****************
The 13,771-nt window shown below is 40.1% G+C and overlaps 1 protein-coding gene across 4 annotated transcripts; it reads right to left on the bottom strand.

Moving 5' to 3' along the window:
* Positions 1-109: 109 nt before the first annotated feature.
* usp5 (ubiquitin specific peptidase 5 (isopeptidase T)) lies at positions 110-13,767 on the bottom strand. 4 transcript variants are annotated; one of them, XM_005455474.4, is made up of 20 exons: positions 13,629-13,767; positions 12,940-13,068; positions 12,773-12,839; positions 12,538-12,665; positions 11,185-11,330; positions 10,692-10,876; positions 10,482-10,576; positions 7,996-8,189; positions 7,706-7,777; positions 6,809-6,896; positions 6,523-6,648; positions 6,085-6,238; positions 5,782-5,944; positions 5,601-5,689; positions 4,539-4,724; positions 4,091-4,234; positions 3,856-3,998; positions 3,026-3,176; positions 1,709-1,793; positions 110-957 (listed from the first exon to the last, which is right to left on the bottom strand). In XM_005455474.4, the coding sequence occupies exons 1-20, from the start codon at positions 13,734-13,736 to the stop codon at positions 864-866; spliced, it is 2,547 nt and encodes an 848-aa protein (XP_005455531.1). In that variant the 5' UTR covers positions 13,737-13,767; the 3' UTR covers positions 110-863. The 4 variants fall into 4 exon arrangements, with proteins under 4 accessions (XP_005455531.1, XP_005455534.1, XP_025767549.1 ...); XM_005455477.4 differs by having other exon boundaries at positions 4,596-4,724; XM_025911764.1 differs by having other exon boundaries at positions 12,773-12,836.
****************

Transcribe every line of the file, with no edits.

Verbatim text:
The 13,771-nt window shown below is 40.1% G+C and overlaps 1 protein-coding gene across 4 annotated transcripts; it reads right to left on the bottom strand.

Moving 5' to 3' along the window:
* Positions 1-109: 109 nt before the first annotated feature.
* usp5 (ubiquitin specific peptidase 5 (isopeptidase T)) lies at positions 110-13,767 on the bottom strand. 4 transcript variants are annotated; one of them, XM_005455474.4, is made up of 20 exons: positions 13,629-13,767; positions 12,940-13,068; positions 12,773-12,839; positions 12,538-12,665; positions 11,185-11,330; positions 10,692-10,876; positions 10,482-10,576; positions 7,996-8,189; positions 7,706-7,777; positions 6,809-6,896; positions 6,523-6,648; positions 6,085-6,238; positions 5,782-5,944; positions 5,601-5,689; positions 4,539-4,724; positions 4,091-4,234; positions 3,856-3,998; positions 3,026-3,176; positions 1,709-1,793; positions 110-957 (listed from the first exon to the last, which is right to left on the bottom strand). In XM_005455474.4, the coding sequence occupies exons 1-20, from the start codon at positions 13,734-13,736 to the stop codon at positions 864-866; spliced, it is 2,547 nt and encodes an 848-aa protein (XP_005455531.1). In that variant the 5' UTR covers positions 13,737-13,767; the 3' UTR covers positions 110-863. The 4 variants fall into 4 exon arrangements, with proteins under 4 accessions (XP_005455531.1, XP_005455534.1, XP_025767549.1 ...); XM_005455477.4 differs by having other exon boundaries at positions 4,596-4,724; XM_025911764.1 differs by having other exon boundaries at positions 12,773-12,836.